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Ask Phoebe: Give-way rules still cause for confusion

By Phoebe Falconer

8 comments
There's still confusion over the give-way rule change earlier this year. Photo / Joel Ford
There's still confusion over the give-way rule change earlier this year. Photo / Joel Ford

Why on earth has a give-way sign suddenly appeared at the left turn from Grafton Rd into Carlton Gore Rd (beside the former Whitecliffe Art School), contradicting the new give-way rules? All it does is cause confusion for drivers turning right into Carlton Gore Rd from the opposite direction. Not being able to see the sign (it's down low, barely visible even to the traffic it's intended for), they give way according to the new rules, and are then surprised and annoyed (even angered) as the left-turning vehicle stays put. Much gesticulating and uncertainty then occurs ("You go", "No, you go") and there will eventually be a collision.
Bruce Morley, Grafton

Many people are confusing the new give-way rule for uncontrolled intersections with the rule for the give-way control. Where a give-way or stop sign is erected the control must be obeyed, and takes precedence over other rules.

The give-way control on the left-turn slip lane from Grafton Rd into Carlton Gore Rd was installed about 2005. A new sign was recently erected to supplement the existing low-level sign.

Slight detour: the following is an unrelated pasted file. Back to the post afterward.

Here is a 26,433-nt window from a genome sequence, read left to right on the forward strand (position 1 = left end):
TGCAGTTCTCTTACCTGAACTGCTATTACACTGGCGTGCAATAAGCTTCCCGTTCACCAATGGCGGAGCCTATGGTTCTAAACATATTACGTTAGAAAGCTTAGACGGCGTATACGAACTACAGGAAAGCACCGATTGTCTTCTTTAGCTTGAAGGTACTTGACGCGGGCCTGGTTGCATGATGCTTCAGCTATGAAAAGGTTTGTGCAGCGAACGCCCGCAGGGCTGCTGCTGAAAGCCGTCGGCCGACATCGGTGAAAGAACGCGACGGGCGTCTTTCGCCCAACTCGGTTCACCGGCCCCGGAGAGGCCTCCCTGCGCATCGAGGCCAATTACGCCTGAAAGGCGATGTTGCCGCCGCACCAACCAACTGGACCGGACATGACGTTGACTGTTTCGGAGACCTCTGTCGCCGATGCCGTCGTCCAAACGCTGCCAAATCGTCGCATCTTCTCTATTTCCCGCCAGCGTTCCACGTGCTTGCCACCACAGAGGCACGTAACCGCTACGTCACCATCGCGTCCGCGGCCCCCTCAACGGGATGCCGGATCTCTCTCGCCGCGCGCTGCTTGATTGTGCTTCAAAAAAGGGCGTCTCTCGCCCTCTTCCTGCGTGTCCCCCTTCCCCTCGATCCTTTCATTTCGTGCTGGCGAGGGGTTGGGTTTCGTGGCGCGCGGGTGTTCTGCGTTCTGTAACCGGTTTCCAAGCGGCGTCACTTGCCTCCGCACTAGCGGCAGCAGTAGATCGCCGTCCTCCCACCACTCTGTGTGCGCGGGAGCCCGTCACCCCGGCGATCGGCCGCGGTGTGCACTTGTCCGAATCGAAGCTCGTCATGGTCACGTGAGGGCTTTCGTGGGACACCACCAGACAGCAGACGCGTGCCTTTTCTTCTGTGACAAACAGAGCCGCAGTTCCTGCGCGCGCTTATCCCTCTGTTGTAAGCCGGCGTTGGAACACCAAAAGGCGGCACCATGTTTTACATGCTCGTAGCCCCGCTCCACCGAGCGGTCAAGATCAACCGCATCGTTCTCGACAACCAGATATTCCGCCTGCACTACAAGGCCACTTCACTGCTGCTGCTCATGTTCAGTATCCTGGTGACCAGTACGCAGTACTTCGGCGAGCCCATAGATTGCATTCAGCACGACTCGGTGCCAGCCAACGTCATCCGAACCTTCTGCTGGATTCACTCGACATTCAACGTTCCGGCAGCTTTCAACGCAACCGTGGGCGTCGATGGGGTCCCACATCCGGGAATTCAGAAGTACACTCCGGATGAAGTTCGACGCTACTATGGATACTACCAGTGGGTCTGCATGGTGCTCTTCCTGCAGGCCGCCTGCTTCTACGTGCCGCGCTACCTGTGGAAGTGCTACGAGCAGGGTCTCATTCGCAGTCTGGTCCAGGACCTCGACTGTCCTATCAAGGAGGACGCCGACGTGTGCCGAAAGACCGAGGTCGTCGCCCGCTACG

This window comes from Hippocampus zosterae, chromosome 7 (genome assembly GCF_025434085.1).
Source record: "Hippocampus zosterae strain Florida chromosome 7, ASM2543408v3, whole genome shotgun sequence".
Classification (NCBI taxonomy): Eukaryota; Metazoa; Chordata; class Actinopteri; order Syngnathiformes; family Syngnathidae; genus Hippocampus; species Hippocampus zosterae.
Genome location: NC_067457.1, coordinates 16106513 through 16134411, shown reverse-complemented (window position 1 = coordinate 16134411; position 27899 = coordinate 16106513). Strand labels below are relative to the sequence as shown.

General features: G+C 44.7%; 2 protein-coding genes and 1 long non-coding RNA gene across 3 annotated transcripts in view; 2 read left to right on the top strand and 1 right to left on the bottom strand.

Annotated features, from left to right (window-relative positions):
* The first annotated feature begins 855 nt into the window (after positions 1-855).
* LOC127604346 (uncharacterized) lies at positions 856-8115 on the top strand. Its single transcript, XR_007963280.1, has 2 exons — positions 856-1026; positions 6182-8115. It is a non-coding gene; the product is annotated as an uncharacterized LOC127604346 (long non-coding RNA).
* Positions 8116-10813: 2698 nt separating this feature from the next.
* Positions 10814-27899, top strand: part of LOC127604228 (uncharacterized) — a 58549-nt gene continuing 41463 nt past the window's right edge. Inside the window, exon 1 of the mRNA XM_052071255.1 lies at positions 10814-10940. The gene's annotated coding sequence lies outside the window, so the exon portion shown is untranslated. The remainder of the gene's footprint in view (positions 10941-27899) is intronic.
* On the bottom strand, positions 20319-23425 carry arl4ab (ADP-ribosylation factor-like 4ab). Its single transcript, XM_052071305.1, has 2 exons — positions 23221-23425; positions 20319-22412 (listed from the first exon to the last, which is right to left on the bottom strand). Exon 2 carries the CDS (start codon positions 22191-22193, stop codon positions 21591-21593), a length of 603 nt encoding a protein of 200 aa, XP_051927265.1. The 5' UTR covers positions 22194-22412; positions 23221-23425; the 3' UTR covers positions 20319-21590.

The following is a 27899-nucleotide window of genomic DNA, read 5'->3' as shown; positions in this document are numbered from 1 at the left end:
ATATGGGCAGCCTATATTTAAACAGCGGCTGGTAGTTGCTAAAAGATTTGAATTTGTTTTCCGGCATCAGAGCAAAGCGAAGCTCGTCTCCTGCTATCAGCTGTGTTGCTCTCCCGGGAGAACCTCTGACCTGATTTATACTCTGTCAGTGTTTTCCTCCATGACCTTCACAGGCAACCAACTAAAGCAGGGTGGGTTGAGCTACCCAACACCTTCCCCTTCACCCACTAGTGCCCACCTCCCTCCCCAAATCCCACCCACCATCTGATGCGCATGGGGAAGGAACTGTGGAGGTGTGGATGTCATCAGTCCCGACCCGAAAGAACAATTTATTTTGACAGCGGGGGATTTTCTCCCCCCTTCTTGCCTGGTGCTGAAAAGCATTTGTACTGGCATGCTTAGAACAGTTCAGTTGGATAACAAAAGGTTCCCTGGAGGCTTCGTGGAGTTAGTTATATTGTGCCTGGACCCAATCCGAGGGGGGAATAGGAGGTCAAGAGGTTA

This slip lane is separated from the straight through lane by a painted splitter island, so technically speaking, a vehicle which has turned right into Carlton Gore Rd is travelling straight ahead as it passes the left-turn slip lane. Therefore the turning vehicle (turning left) must yield to the through traffic.

It is quite conventional for left-turn slip lanes to be controlled by a give way.

My neighbour has a row of young trees along our common boundary. These have now grown well above the fence height, and are beginning to obstruct our view of the Waitakeres as we sit on our patio. I have approached him to have the trees trimmed while still young, but he refuses to do so. What are my options?
Chris Dent, Auckland.

Sitting down and discussing the matter calmly to see if a compromise can be reached is always the best solution. If this is not possible, or if the neighbour is intractable, the Citizen's Advice Bureau website (what a helpful site this is) says you can seek legal assistance.

You can apply to the district court for an order requiring your neighbour to remove or trim any tree on their property which is:

•Causing damage, injury or loss to your life, health or the property, or anyone else you live with.

•Obstructing your view.

•Diminishing the value of your house.

•Reducing the enjoyment of your property.

You will need to be able to produce proof of the above.

- NZ Herald

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